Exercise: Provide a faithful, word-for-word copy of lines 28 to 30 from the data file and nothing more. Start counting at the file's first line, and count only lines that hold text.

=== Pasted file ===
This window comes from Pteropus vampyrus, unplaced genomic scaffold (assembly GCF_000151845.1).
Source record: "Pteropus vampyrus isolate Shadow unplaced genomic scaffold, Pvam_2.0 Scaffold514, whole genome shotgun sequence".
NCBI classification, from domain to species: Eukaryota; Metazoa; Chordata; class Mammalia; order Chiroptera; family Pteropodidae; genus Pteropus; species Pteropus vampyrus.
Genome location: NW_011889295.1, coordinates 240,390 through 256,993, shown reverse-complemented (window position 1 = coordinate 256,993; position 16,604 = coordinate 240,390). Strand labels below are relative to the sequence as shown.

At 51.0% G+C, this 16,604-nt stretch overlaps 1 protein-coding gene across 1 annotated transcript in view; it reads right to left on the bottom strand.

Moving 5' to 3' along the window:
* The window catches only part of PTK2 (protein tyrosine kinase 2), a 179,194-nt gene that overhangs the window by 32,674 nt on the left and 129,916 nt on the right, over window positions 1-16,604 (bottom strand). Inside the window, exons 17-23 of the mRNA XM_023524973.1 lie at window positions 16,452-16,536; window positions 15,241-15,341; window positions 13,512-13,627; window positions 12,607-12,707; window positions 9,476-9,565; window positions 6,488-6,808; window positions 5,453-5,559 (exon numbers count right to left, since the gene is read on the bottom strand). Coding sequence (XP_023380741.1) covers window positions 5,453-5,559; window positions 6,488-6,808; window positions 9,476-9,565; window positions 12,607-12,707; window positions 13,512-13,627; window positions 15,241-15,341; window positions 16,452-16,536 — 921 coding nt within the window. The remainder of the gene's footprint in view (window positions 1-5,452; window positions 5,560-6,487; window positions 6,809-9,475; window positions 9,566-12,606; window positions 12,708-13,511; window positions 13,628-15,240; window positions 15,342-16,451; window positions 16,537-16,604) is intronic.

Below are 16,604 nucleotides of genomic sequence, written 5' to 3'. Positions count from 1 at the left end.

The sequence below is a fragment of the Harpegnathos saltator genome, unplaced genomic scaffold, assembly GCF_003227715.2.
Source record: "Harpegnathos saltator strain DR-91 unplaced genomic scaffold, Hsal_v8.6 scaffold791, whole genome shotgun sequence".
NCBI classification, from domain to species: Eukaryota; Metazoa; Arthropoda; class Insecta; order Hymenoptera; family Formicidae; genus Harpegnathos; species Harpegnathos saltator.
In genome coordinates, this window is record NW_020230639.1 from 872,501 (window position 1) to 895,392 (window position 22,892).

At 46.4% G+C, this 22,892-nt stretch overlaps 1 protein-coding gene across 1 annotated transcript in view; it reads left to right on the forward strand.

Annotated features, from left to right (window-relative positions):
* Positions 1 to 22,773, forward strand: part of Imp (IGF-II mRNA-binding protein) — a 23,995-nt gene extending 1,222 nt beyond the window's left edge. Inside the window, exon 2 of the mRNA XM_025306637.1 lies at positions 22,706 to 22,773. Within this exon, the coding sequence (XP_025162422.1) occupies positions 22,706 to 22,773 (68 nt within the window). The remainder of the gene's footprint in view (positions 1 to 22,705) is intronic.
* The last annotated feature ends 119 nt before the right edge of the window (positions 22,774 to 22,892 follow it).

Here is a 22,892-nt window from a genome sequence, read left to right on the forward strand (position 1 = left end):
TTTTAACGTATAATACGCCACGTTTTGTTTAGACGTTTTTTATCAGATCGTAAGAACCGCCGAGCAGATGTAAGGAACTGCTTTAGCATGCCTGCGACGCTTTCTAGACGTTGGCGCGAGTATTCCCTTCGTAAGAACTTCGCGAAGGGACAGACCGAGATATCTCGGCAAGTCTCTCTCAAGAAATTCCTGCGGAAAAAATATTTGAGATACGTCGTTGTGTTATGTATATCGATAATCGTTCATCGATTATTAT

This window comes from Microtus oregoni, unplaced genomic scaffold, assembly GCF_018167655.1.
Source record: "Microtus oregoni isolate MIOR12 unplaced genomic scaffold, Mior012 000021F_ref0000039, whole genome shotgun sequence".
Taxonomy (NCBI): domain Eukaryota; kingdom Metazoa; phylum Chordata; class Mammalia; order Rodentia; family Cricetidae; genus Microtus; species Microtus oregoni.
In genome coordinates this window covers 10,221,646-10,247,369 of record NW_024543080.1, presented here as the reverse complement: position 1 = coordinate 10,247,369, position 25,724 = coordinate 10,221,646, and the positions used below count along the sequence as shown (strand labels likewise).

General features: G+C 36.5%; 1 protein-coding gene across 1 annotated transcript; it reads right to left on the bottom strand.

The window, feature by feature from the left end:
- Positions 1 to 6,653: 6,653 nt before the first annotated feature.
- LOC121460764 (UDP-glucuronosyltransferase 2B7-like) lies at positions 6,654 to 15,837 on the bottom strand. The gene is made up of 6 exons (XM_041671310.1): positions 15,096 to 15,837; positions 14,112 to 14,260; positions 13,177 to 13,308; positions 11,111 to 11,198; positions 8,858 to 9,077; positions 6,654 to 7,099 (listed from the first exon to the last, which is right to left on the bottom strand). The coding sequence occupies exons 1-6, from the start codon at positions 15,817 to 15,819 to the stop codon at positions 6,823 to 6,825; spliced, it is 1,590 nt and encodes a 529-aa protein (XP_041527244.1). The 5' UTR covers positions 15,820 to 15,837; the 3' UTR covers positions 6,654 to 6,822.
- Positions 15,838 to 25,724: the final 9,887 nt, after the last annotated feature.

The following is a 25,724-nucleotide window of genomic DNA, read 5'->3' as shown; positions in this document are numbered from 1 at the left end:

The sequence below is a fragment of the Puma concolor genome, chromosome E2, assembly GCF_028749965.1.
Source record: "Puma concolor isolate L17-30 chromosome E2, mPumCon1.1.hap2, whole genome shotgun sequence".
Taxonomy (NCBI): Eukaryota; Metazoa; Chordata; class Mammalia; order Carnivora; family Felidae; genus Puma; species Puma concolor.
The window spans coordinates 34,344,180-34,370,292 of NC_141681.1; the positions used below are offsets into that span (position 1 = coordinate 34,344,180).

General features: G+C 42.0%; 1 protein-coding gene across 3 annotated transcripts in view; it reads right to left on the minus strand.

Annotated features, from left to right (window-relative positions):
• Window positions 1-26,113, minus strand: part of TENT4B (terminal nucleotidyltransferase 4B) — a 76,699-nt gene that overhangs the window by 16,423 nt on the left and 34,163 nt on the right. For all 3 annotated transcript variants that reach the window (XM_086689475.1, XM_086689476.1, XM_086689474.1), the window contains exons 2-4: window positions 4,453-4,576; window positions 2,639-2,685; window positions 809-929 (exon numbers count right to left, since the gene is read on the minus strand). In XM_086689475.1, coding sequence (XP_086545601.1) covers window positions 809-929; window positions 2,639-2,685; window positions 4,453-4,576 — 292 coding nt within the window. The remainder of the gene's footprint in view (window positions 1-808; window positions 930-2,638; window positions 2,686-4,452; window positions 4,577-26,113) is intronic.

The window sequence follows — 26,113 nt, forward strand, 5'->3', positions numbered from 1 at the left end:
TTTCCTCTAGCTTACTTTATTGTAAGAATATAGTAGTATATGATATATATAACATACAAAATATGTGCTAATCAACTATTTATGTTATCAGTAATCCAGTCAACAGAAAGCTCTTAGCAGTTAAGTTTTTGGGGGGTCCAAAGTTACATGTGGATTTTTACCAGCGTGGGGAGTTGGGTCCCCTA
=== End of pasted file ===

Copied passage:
The following is a 25,724-nucleotide window of genomic DNA, read 5'->3' as shown; positions in this document are numbered from 1 at the left end:

The sequence below is a fragment of the Puma concolor genome, chromosome E2, assembly GCF_028749965.1.
Source record: "Puma concolor isolate L17-30 chromosome E2, mPumCon1.1.hap2, whole genome shotgun sequence".